Sunset Products

Sunset Products

DISA no longer supports sunset products due to various reasons; some may have become obsolete while others have been replaced by newer vendor offerings.

An effective way to discontinue a product (or feature) is with everyone on board and by setting clear communication strategies and carefully pricing to make the transition seamless and straightforward.

Identifying the Problem

“Sunset” in business refers to the intentional termination of something such as a brand, partnership agreement, policy decision or hardware or software product. Often this decision is made when their value has declined over time or because companies want to focus on other areas within their operations.

Sunsetting means no longer selling or supporting the product for whatever reason; this may include being replaced with another product altogether or phased out altogether. Sunsetting allows teams to focus on newer offerings; an essential aspect of being an effective product manager: curating a portfolio to meet future demands.

Product managers relying solely on intuition may erroneously assume when it comes time for sunseting of features; however, to execute an effective sunset properly requires conducting thorough analysis on data in order to make an informed decision.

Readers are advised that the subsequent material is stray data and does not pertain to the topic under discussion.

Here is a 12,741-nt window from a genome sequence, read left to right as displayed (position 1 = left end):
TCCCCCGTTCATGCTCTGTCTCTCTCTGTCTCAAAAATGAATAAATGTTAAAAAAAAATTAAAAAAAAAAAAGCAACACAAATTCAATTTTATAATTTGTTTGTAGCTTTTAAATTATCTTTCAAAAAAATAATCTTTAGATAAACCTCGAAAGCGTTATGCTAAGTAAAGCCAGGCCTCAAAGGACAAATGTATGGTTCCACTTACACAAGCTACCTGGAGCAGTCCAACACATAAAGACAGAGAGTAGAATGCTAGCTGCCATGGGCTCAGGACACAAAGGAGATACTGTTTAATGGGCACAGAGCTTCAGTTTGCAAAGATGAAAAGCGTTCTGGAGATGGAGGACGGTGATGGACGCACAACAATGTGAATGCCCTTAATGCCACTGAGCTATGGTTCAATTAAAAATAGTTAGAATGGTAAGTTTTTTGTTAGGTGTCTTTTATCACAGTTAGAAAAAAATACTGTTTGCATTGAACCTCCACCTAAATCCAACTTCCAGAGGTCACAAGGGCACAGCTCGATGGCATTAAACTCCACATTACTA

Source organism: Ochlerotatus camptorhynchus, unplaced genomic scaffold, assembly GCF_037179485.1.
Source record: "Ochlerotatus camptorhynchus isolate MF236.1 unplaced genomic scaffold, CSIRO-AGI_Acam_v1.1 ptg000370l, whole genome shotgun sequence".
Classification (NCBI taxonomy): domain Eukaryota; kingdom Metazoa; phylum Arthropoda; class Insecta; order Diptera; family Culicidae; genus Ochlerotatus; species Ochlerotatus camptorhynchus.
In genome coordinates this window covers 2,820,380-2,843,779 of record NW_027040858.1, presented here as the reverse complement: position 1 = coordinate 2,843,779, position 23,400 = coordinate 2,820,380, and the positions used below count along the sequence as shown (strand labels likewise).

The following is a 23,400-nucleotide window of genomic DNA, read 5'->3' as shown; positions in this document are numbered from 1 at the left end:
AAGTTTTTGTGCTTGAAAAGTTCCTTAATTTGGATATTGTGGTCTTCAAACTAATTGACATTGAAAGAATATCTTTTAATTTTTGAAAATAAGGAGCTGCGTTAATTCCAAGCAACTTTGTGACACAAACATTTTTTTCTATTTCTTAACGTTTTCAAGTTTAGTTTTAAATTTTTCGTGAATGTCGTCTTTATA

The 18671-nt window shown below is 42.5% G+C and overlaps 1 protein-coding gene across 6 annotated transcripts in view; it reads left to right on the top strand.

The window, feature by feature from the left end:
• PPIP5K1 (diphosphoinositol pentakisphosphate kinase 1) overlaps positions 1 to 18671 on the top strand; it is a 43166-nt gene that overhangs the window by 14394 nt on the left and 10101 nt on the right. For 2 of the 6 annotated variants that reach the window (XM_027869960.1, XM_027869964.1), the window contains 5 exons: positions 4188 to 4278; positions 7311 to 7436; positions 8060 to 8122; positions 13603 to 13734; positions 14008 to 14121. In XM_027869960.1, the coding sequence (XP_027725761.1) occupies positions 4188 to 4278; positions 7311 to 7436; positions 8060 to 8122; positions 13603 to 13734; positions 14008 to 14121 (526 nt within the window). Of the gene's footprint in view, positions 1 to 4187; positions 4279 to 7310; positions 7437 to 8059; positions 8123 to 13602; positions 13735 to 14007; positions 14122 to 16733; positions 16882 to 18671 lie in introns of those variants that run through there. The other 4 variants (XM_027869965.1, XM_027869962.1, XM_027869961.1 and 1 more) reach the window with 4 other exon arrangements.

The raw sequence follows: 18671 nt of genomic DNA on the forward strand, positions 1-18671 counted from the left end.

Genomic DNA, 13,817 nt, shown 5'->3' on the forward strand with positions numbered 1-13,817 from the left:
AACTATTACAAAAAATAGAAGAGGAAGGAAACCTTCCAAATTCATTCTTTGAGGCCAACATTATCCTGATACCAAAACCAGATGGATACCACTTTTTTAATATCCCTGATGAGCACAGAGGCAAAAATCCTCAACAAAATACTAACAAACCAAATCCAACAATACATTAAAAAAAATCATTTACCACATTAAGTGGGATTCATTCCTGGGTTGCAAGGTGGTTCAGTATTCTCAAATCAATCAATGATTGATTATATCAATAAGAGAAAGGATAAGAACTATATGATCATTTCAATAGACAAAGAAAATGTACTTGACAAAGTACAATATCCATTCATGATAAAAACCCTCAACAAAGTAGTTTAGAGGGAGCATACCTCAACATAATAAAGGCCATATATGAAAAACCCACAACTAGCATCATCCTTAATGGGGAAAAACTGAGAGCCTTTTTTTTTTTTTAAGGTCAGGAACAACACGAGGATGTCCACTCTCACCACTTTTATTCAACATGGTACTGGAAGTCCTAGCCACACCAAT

Every company – no matter how large or successful – has some old features in their application that might still be popular among their customer base, yet these extraneous additions take time and resources that could otherwise be put toward improving its core value proposition.

Additionally, features that appeal only to some customers may not warrant maintaining. Maybe they offer unique benefits for just a segment of customers and therefore the costs involved don’t justify keeping it around; particularly since other products serve a wider customer base or tackle different problems.

As part of the process of identifying features to sunset, it’s crucial that all stakeholders involved be included, including employees, management, and customers affected by this transition. Furthermore, communication of your plans early and often so customers can prepare for it and the organization can minimize negative impacts – with such an approach you could see the sunsetting process as an opportunity to enhance customer experiences while making room for future growth.

Developing a Plan

As any product manager knows, making the decision to sunset a product can be emotionally taxing. Sometimes though it’s necessary for business growth strategies by freeing up resources for more promising projects. To reduce customer churn and internal dissatisfaction in these cases, it’s critical that plans for its sunset include detailed communication, adequate notice periods and incentives designed to assist employees and customers through this transition process.